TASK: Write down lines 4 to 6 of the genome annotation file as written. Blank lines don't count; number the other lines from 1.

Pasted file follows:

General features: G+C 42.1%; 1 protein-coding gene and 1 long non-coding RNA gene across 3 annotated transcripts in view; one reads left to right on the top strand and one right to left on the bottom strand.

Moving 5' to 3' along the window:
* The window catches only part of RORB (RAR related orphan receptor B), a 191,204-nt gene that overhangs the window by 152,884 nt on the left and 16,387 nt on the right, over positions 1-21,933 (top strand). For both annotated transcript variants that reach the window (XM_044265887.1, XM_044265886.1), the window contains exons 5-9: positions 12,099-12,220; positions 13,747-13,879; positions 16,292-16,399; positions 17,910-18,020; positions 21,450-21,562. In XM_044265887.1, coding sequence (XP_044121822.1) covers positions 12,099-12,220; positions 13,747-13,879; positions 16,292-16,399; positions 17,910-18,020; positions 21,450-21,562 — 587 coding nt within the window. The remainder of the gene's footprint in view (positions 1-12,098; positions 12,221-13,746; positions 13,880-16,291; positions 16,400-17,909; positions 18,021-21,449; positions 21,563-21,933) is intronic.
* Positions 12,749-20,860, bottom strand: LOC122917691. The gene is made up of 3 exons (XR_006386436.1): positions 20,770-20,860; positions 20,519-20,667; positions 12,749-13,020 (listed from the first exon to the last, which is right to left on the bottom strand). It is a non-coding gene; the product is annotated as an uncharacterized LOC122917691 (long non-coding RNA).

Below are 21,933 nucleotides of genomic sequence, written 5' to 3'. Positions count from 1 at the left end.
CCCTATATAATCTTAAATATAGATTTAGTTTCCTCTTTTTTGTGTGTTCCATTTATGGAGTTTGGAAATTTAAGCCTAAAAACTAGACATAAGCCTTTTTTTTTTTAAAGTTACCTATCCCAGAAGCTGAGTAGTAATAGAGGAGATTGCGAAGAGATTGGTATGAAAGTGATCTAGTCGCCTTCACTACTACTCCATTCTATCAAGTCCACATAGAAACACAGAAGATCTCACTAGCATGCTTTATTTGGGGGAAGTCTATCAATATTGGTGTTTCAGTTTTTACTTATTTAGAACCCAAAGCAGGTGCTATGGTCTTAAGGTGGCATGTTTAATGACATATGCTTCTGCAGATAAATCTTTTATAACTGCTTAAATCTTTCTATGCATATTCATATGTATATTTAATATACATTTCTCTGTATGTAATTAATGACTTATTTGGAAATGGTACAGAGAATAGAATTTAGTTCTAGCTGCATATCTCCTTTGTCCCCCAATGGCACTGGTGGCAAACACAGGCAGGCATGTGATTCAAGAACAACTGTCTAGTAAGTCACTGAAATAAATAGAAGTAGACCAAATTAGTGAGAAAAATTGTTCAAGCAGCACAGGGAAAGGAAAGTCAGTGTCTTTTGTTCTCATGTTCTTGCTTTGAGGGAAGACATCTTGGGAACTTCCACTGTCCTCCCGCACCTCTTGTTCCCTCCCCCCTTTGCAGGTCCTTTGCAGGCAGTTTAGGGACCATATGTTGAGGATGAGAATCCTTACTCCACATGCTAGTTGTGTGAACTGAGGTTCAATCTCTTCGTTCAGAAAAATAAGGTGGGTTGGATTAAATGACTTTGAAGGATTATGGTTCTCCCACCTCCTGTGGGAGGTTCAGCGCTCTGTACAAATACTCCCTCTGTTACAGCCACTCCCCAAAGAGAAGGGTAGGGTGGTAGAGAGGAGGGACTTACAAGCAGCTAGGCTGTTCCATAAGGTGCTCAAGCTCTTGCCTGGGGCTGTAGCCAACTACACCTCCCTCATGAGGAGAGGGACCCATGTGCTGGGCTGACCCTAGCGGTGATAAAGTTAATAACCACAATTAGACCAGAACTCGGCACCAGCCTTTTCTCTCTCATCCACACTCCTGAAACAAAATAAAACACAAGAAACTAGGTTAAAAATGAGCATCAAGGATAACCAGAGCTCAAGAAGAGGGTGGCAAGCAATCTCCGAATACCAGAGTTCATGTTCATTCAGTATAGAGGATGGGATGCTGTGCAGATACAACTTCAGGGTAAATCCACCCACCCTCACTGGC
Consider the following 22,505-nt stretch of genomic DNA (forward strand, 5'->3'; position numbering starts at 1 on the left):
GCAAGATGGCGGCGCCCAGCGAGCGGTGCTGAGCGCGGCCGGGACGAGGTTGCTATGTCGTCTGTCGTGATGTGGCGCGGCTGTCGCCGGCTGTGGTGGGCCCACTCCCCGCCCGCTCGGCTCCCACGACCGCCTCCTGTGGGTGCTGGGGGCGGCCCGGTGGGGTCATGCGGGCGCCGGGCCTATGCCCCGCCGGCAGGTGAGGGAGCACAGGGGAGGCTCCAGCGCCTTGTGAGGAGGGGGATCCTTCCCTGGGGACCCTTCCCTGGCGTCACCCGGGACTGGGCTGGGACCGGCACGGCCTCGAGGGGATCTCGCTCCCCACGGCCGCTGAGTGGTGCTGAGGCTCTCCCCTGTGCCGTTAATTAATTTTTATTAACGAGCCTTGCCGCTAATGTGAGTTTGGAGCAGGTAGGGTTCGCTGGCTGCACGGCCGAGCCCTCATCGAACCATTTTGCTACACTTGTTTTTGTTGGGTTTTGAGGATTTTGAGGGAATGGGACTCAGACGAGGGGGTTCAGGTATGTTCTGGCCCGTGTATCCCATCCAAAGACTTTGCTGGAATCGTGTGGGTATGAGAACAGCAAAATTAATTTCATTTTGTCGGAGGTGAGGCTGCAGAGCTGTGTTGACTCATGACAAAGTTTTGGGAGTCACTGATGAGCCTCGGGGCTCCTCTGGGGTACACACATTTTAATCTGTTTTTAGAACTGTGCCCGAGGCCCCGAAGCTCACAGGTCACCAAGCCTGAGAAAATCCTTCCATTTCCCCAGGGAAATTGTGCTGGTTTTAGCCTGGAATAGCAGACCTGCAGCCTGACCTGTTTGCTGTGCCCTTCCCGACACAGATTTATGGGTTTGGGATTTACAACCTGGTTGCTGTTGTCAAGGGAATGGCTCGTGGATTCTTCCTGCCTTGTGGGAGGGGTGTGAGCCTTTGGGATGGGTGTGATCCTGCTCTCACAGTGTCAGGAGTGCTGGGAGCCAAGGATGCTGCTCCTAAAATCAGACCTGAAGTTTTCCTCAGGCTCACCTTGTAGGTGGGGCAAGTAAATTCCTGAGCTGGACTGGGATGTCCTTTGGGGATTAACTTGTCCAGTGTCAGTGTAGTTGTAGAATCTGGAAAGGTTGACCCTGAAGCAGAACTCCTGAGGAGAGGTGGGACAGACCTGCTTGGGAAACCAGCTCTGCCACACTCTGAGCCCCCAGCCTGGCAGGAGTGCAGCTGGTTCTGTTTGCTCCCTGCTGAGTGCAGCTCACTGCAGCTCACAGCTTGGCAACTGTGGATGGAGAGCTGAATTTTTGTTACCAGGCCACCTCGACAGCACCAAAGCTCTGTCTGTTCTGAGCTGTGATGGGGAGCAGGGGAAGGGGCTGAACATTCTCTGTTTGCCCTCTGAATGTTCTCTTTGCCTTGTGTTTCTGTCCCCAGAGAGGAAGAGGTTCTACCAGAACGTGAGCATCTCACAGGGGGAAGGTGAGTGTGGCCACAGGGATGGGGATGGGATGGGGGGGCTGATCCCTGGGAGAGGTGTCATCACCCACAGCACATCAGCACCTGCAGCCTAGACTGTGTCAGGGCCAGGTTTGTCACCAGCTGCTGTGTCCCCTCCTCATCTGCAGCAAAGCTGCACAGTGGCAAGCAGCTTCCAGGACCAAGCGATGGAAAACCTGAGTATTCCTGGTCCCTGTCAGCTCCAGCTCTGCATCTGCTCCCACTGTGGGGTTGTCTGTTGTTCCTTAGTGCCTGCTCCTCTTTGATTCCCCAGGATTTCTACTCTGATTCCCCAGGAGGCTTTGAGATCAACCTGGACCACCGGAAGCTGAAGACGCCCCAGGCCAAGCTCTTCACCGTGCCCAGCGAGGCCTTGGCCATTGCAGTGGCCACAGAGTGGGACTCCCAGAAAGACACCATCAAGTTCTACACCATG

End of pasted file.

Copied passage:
* Positions 12,749-20,860, bottom strand: LOC122917691. The gene is made up of 3 exons (XR_006386436.1): positions 20,770-20,860; positions 20,519-20,667; positions 12,749-13,020 (listed from the first exon to the last, which is right to left on the bottom strand). It is a non-coding gene; the product is annotated as an uncharacterized LOC122917691 (long non-coding RNA).

Below are 21,933 nucleotides of genomic sequence, written 5' to 3'. Positions count from 1 at the left end.
CCCTATATAATCTTAAATATAGATTTAGTTTCCTCTTTTTTGTGTGTTCCATTTATGGAGTTTGGAAATTTAAGCCTAAAAACTAGACATAAGCCTTTTTTTTTTTAAAGTTACCTATCCCAGAAGCTGAGTAGTAATAGAGGAGATTGCGAAGAGATTGGTATGAAAGTGATCTAGTCGCCTTCACTACTACTCCATTCTATCAAGTCCACATAGAAACACAGAAGATCTCACTAGCATGCTTTATTTGGGGGAAGTCTATCAATATTGGTGTTTCAGTTTTTACTTATTTAGAACCCAAAGCAGGTGCTATGGTCTTAAGGTGGCATGTTTAATGACATATGCTTCTGCAGATAAATCTTTTATAACTGCTTAAATCTTTCTATGCATATTCATATGTATATTTAATATACATTTCTCTGTATGTAATTAATGACTTATTTGGAAATGGTACAGAGAATAGAATTTAGTTCTAGCTGCATATCTCCTTTGTCCCCCAATGGCACTGGTGGCAAACACAGGCAGGCATGTGATTCAAGAACAACTGTCTAGTAAGTCACTGAAATAAATAGAAGTAGACCAAATTAGTGAGAAAAATTGTTCAAGCAGCACAGGGAAAGGAAAGTCAGTGTCTTTTGTTCTCATGTTCTTGCTTTGAGGGAAGACATCTTGGGAACTTCCACTGTCCTCCCGCACCTCTTGTTCCCTCCCCCCTTTGCAGGTCCTTTGCAGGCAGTTTAGGGACCATATGTTGAGGATGAGAATCCTTACTCCACATGCTAGTTGTGTGAACTGAGGTTCAATCTCTTCGTTCAGAAAAATAAGGTGGGTTGGATTAAATGACTTTGAAGGATTATGGTTCTCCCACCTCCTGTGGGAGGTTCAGCGCTCTGTACAAATACTCCCTCTGTTACAGCCACTCCCCAAAGAGAAGGGTAGGGTGGTAGAGAGGAGGGACTTACAAGCAGCTAGGCTGTTCCATAAGGTGCTCAAGCTCTTGCCTGGGGCTGTAGCCAACTACACCTCCCTCATGAGGAGAGGGACCCATGTGCTGGGCTGACCCTAGCGGTGATAAAGTTAATAACCACAATTAGACCAGAACTCGGCACCAGCCTTTTCTCTCTCATCCACACTCCTGAAACAAAATAAAACACAAGAAACTAGGTTAAAAATGAGCATCAAGGATAACCAGAGCTCAAGAAGAGGGTGGCAAGCAATCTCCGAATACCAGAGTTCATGTTCATTCAGTATAGAGGATGGGATGCTGTGCAGATACAACTTCAGGGTAAATCCACCCACCCTCACTGGC